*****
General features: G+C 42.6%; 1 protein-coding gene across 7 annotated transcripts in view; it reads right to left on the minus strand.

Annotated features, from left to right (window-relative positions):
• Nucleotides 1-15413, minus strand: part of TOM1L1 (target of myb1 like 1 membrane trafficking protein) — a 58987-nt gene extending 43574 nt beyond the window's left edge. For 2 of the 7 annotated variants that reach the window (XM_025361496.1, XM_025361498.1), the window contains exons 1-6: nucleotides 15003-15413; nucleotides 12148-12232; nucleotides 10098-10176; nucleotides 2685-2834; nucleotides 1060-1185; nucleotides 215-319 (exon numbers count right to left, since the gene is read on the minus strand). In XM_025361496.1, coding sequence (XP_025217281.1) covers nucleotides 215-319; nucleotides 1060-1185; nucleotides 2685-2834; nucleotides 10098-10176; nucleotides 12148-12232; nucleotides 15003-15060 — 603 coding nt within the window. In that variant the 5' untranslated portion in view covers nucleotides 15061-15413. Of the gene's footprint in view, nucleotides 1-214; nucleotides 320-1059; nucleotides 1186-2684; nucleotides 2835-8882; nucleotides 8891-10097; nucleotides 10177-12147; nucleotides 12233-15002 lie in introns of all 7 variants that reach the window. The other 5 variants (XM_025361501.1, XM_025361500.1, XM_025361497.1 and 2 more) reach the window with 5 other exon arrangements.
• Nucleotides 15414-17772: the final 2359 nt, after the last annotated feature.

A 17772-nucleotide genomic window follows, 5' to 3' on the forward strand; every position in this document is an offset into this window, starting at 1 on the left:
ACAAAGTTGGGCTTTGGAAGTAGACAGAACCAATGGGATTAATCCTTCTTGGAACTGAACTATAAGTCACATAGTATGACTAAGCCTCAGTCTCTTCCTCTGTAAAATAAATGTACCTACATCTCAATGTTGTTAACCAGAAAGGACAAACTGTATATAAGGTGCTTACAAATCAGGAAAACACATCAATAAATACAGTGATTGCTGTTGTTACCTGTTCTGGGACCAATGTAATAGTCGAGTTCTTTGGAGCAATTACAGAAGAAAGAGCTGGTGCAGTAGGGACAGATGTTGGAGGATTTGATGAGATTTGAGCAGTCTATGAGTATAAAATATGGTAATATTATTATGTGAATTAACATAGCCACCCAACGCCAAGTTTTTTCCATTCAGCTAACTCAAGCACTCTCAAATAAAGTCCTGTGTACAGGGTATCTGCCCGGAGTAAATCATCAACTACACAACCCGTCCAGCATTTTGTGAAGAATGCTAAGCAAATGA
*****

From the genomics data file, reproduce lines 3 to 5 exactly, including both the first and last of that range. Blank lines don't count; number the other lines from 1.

• Nucleotides 1-15413, minus strand: part of TOM1L1 (target of myb1 like 1 membrane trafficking protein) — a 58987-nt gene extending 43574 nt beyond the window's left edge. For 2 of the 7 annotated variants that reach the window (XM_025361496.1, XM_025361498.1), the window contains exons 1-6: nucleotides 15003-15413; nucleotides 12148-12232; nucleotides 10098-10176; nucleotides 2685-2834; nucleotides 1060-1185; nucleotides 215-319 (exon numbers count right to left, since the gene is read on the minus strand). In XM_025361496.1, coding sequence (XP_025217281.1) covers nucleotides 215-319; nucleotides 1060-1185; nucleotides 2685-2834; nucleotides 10098-10176; nucleotides 12148-12232; nucleotides 15003-15060 — 603 coding nt within the window. In that variant the 5' untranslated portion in view covers nucleotides 15061-15413. Of the gene's footprint in view, nucleotides 1-214; nucleotides 320-1059; nucleotides 1186-2684; nucleotides 2835-8882; nucleotides 8891-10097; nucleotides 10177-12147; nucleotides 12233-15002 lie in introns of all 7 variants that reach the window. The other 5 variants (XM_025361501.1, XM_025361500.1, XM_025361497.1 and 2 more) reach the window with 5 other exon arrangements.
• Nucleotides 15414-17772: the final 2359 nt, after the last annotated feature.

A 17772-nucleotide genomic window follows, 5' to 3' on the forward strand; every position in this document is an offset into this window, starting at 1 on the left: